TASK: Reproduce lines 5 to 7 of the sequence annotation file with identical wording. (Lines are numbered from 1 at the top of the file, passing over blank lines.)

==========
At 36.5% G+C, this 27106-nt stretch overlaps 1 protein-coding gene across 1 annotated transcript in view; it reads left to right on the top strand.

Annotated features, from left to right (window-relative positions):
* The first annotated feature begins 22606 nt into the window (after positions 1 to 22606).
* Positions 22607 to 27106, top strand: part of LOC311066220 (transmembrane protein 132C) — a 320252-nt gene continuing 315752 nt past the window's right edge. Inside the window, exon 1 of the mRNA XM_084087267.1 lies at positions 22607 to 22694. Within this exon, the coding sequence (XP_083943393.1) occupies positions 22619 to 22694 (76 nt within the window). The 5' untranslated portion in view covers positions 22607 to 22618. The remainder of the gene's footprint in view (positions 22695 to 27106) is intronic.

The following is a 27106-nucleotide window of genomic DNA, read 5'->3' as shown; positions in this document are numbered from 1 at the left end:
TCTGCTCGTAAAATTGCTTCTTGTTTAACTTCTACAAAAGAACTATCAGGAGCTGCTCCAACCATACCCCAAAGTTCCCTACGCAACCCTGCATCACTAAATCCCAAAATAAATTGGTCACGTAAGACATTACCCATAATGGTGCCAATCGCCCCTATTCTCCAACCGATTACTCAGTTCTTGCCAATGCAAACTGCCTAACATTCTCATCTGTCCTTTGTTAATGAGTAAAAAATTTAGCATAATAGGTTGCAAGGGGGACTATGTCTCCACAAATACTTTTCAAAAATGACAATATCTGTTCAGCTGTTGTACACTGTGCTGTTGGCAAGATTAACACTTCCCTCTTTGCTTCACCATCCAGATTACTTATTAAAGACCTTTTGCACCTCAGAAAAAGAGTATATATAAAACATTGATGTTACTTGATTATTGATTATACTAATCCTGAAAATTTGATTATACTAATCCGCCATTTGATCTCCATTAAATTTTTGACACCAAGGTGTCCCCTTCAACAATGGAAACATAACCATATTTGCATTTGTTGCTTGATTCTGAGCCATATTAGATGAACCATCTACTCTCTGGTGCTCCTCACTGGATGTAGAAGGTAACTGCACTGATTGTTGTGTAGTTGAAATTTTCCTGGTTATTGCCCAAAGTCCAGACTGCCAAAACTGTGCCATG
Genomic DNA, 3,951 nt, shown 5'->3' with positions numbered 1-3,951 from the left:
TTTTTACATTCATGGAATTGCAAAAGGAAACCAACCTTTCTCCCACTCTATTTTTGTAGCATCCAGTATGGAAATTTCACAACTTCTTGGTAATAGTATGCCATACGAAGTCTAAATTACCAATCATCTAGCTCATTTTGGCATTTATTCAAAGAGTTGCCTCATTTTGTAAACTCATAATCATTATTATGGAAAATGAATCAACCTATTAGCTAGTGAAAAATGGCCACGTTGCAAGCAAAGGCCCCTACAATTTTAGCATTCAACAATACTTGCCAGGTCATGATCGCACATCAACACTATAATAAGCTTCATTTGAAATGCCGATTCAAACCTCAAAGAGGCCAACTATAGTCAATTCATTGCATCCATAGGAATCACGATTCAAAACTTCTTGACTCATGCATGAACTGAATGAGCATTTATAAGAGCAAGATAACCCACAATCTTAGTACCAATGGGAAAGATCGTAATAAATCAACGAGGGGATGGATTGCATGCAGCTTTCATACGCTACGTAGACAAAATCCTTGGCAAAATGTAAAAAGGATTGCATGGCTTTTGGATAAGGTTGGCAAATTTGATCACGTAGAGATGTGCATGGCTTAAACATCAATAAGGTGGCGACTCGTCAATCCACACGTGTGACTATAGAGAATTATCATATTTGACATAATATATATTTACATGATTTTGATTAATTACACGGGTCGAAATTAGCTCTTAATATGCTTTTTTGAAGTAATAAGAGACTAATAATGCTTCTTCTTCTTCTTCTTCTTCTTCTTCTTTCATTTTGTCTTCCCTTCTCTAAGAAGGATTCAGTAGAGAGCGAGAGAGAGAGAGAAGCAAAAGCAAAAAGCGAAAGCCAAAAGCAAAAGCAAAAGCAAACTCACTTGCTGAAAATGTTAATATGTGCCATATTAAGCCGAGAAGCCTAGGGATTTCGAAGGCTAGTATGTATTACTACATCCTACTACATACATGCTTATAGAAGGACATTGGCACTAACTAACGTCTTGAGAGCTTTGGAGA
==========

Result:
The following is a 27106-nucleotide window of genomic DNA, read 5'->3' as shown; positions in this document are numbered from 1 at the left end:
TCTGCTCGTAAAATTGCTTCTTGTTTAACTTCTACAAAAGAACTATCAGGAGCTGCTCCAACCATACCCCAAAGTTCCCTACGCAACCCTGCATCACTAAATCCCAAAATAAATTGGTCACGTAAGACATTACCCATAATGGTGCCAATCGCCCCTATTCTCCAACCGATTACTCAGTTCTTGCCAATGCAAACTGCCTAACATTCTCATCTGTCCTTTGTTAATGAGTAAAAAATTTAGCATAATAGGTTGCAAGGGGGACTATGTCTCCACAAATACTTTTCAAAAATGACAATATCTGTTCAGCTGTTGTACACTGTGCTGTTGGCAAGATTAACACTTCCCTCTTTGCTTCACCATCCAGATTACTTATTAAAGACCTTTTGCACCTCAGAAAAAGAGTATATATAAAACATTGATGTTACTTGATTATTGATTATACTAATCCTGAAAATTTGATTATACTAATCCGCCATTTGATCTCCATTAAATTTTTGACACCAAGGTGTCCCCTTCAACAATGGAAACATAACCATATTTGCATTTGTTGCTTGATTCTGAGCCATATTAGATGAACCATCTACTCTCTGGTGCTCCTCACTGGATGTAGAAGGTAACTGCACTGATTGTTGTGTAGTTGAAATTTTCCTGGTTATTGCCCAAAGTCCAGACTGCCAAAACTGTGCCATG
Genomic DNA, 3,951 nt, shown 5'->3' with positions numbered 1-3,951 from the left: